A word of caution about catnip: although safe for cats, too much can cause overstimulation in some cats. For some reason, ASPCA lists catnip as toxic to cats. If this is your first time trying catnip for your cat, monitor your cat’s activity around it and take note of any unusual activity or harmful effect it may have on your cat.
- Catmint (Nepeta mussinii) –Aside from catnip, cats also love catmint. These can be grown indoors or outdoors. They appear more ornamental than catnip and produce pretty lavender blooms.
- Boston Fern–Easy to find and can be grown indoors. Makes an attractive looking houseplant that is safe for cats. Looks great in hanging baskets.
Have Plants That Cats Hate Around
Cats do not like certain plants because of their smell. One way to use these plants is to plant them around or next to your succulents to deter cats away from them. These are plants that most cats hate:
- Rosemary–Cats seem to hate the smell of rosemary and will stay away from them.
- Citrus–Strong citrus scents deter most cats away.
- Lavender–Another herb cats do not like because of the smell is lavender.
- Rue–An herb with a strong scent that cats do not like.
- Scaredy-cat plant (Coleus canina)–may be planted outdoors to keep cats away from your outdoor succulents but the smell can be unbearable even to humans. Plus, some cats are just not deterred by it.
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Use A Natural Cat Repellent Spray
Is there such a thing as a cat repellent spray to keep cats away? Yes, apparently there is. There are natural ways to do so without harming your succulents or your cat. You may even find most of the ingredients you need in your kitchen cabinet.
Here’s a quick and easy recipe: Get a spray bottle, fill it with water and sprinkle it with a little cayenne pepper. Spray this on the plants. Cats do not like the taste of cayenne pepper and will stay away.
You can also try this homemade recipe. I got this awesome natural cat-away kitty repellent from the David Suzuki Foundation’s website:
- Combine black pepper, dry mustard and cinnamon (about 1 teaspoon altogether) in a spray bottle.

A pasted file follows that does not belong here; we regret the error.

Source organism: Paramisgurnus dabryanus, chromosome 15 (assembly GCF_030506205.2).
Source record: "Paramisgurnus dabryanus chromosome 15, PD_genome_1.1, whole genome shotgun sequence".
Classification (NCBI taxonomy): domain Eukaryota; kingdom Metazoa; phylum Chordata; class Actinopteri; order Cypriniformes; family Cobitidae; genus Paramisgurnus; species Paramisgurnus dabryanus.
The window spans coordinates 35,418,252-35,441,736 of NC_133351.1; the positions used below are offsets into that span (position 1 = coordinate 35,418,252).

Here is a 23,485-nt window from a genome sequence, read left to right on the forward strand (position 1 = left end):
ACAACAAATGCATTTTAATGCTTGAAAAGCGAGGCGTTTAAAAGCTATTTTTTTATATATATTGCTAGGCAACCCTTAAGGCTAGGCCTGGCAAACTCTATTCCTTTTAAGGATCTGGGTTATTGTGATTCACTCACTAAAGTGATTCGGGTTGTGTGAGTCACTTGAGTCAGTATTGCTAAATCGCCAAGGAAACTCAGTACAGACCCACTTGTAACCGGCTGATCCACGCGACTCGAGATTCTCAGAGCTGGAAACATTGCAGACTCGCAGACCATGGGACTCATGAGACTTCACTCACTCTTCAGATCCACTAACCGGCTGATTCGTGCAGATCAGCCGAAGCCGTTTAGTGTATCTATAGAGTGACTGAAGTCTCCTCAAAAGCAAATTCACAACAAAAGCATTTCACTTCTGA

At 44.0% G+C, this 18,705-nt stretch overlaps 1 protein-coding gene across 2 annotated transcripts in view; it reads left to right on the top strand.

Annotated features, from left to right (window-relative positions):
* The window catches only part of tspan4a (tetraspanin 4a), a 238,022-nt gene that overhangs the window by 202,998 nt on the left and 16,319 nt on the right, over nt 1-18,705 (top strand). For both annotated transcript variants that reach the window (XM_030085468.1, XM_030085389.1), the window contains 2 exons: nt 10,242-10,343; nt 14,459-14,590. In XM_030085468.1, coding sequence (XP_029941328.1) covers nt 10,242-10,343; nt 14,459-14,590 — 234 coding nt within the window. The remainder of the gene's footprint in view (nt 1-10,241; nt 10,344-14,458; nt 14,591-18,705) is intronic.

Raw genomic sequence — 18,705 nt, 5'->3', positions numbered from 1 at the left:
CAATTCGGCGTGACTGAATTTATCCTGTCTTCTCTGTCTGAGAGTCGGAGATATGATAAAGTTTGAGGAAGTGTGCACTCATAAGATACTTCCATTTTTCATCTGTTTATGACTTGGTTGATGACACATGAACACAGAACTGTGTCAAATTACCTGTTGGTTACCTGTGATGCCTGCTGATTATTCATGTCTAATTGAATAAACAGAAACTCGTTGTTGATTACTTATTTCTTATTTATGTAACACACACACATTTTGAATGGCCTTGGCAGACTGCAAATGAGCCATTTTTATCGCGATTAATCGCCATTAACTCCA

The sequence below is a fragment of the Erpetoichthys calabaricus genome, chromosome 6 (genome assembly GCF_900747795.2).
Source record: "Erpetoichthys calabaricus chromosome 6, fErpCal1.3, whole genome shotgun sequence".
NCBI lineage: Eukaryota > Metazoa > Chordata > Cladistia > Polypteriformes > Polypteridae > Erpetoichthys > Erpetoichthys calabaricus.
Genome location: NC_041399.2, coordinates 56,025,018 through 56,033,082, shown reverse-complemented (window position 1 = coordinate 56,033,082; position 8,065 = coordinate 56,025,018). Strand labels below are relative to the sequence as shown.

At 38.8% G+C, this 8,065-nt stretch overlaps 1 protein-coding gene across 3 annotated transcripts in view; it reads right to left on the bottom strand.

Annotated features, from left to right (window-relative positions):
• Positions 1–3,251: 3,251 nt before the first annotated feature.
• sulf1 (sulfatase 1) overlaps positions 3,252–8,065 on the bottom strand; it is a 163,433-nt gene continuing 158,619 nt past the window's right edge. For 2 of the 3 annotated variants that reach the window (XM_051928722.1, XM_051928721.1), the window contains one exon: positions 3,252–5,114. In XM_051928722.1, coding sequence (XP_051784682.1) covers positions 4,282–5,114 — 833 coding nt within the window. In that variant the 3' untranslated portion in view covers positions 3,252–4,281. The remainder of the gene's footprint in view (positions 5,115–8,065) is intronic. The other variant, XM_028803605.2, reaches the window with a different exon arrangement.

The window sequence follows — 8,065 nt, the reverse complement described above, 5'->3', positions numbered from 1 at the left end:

- Add water to the bottle.
- Put a few drops of citrus essential oil.
- Throw in one crushed garlic clove.
- Spray on your plants to keep cats away.
If you do not want to make your own spray and prefer purchasing one, there are commercial sprays available such as Bitter Apple Spray or Bitter Lemon Spray for cats and dogs. Click on my resource page to see where you can find these repellent sprays. These sprays are marketed for dog and cat owners to keep their pets away from things. These sprays are non-toxic and will not harm your pets or your plants. Before you spend money on these sprays, keep in mind that cats and pets have a mind of their own. Some will be deterred by these sprays, while some may find them even more enticing.
And Finally, Make Your Plants Unattractive To Cats
Get some sticks or skewers (those wooden chopsticks from a take-out place will also do). Stick these sticks in the soil and place them all over the planter. These can help prevent your cats from digging in the soil and damaging or eating your plants.
Aside from sticks you can also use rocks with sharp edges and place them on the soil. These can help prevent your cats from digging in the soil and keep them away from your plants.
Which do you love more, your cat or your succulents? Just kidding!–You don’t have to choose. I know it can be a challenge to have pets and plants in the house together. Usually, we have to choose between one or the other but with a little bit of planning and resourcefulness, you can have them both coexisting happily.
If you suspect poisoning, contact your local veterinarian immediately or the ASPCA Animal Poison Control Center at 888-426–4435.
Wondering where to buy succulents online? Visit my resource page for recommendations on where to purchase succulents online.